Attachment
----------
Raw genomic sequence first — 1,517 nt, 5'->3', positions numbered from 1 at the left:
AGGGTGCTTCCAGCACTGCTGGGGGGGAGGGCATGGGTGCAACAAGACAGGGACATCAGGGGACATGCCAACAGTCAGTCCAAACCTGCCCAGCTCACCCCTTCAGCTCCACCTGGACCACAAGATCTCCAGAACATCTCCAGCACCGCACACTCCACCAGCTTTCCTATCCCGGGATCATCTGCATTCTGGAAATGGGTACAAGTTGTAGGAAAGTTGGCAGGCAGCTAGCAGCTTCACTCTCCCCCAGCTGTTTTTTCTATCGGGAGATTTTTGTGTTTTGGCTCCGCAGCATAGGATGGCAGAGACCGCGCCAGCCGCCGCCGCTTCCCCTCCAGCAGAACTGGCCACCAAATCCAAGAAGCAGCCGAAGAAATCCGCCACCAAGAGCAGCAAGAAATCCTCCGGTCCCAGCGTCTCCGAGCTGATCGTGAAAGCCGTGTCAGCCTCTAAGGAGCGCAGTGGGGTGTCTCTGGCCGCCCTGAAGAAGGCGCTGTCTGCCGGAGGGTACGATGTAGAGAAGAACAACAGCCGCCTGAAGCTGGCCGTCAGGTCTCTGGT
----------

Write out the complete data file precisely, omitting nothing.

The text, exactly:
Raw genomic sequence first — 1,517 nt, 5'->3', positions numbered from 1 at the left:
AGGGTGCTTCCAGCACTGCTGGGGGGGAGGGCATGGGTGCAACAAGACAGGGACATCAGGGGACATGCCAACAGTCAGTCCAAACCTGCCCAGCTCACCCCTTCAGCTCCACCTGGACCACAAGATCTCCAGAACATCTCCAGCACCGCACACTCCACCAGCTTTCCTATCCCGGGATCATCTGCATTCTGGAAATGGGTACAAGTTGTAGGAAAGTTGGCAGGCAGCTAGCAGCTTCACTCTCCCCCAGCTGTTTTTTCTATCGGGAGATTTTTGTGTTTTGGCTCCGCAGCATAGGATGGCAGAGACCGCGCCAGCCGCCGCCGCTTCCCCTCCAGCAGAACTGGCCACCAAATCCAAGAAGCAGCCGAAGAAATCCGCCACCAAGAGCAGCAAGAAATCCTCCGGTCCCAGCGTCTCCGAGCTGATCGTGAAAGCCGTGTCAGCCTCTAAGGAGCGCAGTGGGGTGTCTCTGGCCGCCCTGAAGAAGGCGCTGTCTGCCGGAGGGTACGATGTAGAGAAGAACAACAGCCGCCTGAAGCTGGCCGTCAGGTCTCTGGT